George Balanchine’s (1904-1983) Jewels ballet originally premiered at the New York State Theatre in April 1967 and has been performed on world stages more than 190 times since 1980. Berlin’s Staatsballett revived it for its current season with a premiere at the Deutsche Oper on May 21, 2016. Balanchine described it as “storyless but not abstract.” The ballet is divided into three parts, each distinct in colour, style, music, and movement.
The first lyrical part of the ballet, entitled “Emeralds” is set to music of Gabriel Fauré (1845-1924), including his “Pelléas at Mélisande” (1898) and “Shylock” (1889) and is meant to evoke 19th-century France with all its elegance, high-fashion and refined perfumes. It is a collection of romantic musical pieces, with a strict hierarchy, symmetry, several pas de deux, and highly classical ballet movements. Fauré was Maurice Ravel’s teacher, and his life and work bridged the eras of Romanticism and Impressionism. He wrote piano and chamber music as well as incidental music for plays and operas, and many songs set to the words of French poets of the late nineteenth century, especially Verlaine.
The second part, entitled “Rubies” and set to Igor Stravinsky’s (1882-1971) “Capriccio for Piano-Orchestra” (1929) represent the energetic America of the Jazz age. Fast-paced, operatic, with more geometrical formations and movements, this segments looks and feels very modern and has a lot of humour built into the dance. The dancers move across the the stage in short quick jumps and with fast and snappy leg kicks. Women dominate most of Balanchine’s choreographies. His probably most famous quote is: “Ballet is a woman”. For Balanchine dance was foremost a feminine subject: “In my ballets, woman is first. Men are consorts. God made men to sing the praises of women. They are not equal to men: They are better.”
Stravinsky , born in Russia, is known as one of the great composers of the twentieth century. His work encompassed styles as diverse as Romanticism, Neoclassicism and Serialism. His ballets for Diaghilev’s Ballets Russes included The Firebird, Petrushka, The Rite of Spring, and Apollo. His music has been used in over 30 ballets originating with New York City Ballet from 1948 through 1987, including Danses Concertantes, Orpheus, The Cage, Agon, Monumentum pro Gesualdo, Rubies, Symphony in Three Movements,Stravinsky Violin Concerto, Concerto for Two Solo Pianos, Suite from L’Histoire du Soldat, Concertino, and Jeu de Cartes.
The third part, entitled “Diamonds,” is set to Peter Tchaikovsky’s (1840-1893) “Third Symphony” (1875), and references the elegance and opulence of the Imperial ballet and the Mariinsky Theater, where Balanchine was trained. This segment features elements of the waltz, festive parade movements, classical formations, and a grand finale with 34 dancers of the company. Jewels not only highlights different chapters of the history of dance, but, moreover, also important stages in the life of Balanchine, who had emigrated from Russia via France to the United States.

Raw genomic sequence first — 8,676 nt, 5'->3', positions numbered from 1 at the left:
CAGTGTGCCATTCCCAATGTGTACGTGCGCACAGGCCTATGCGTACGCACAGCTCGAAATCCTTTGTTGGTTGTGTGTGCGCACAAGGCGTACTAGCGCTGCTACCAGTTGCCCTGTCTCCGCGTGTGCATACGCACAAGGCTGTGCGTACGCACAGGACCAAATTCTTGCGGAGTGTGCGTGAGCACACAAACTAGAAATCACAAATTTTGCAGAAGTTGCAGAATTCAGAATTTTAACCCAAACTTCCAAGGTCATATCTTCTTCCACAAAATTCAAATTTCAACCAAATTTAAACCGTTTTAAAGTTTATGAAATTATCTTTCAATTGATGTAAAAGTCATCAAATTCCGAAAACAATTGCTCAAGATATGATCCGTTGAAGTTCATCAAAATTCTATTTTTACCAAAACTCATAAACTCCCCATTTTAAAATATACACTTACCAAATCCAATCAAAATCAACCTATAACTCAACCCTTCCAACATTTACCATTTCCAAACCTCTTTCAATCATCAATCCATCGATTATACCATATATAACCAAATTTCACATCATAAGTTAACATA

Tchaikovsky studied at the Conservatory in St. Petersburg, where Balanchine later studied piano in addition to his studies in dance. Tchaikovsky is one of the most popular and influential of all romantic composers. His work is expressive, melodic, grand in scale, with rich orchestrations. His output was prodigious and included chamber works, symphonies, concerti for various instruments, operas, and works for the piano. His creations for the ballet, composed in close partnership with Marius Petipa, include Swan Lake, The Nutcracker, and The Sleeping Beauty.
Balanchine’s long-time collaborator Barbara Karinska, created the original costumes for the ballet. Even Claude Arpels of Van Cleef & Arpels, who suggested the idea of a ballet based on gems to the choreographer, was impressed with her attention to finding the finest trim that would accurately represent the true glitter of genuine gemstones. Balanchine explained: “Of course, I have always liked jewels; after all, I am an Oriental, from Georgia in the Caucasus. I like the colour of gems, the beauty of stones, and it was wonderful to see how our costume workshop, under Karinska’s direction, came so close to the quality of real stones (which were of course too heavy for the dancers to wear!).”
With a new set design created by Pepe Leal and new costumes created by the Spanish fashion designer Lorenzo Caprile (who was trained at the New York Fashion Institute of Technology, and who designed the wedding dress of the Spanish princess Cristina and dressed Queen Letizia), this ballet can be seen in Berlin again on June 19, 2016.
Choreography © The George Balanchine Trust
Photos by Carlos Quezada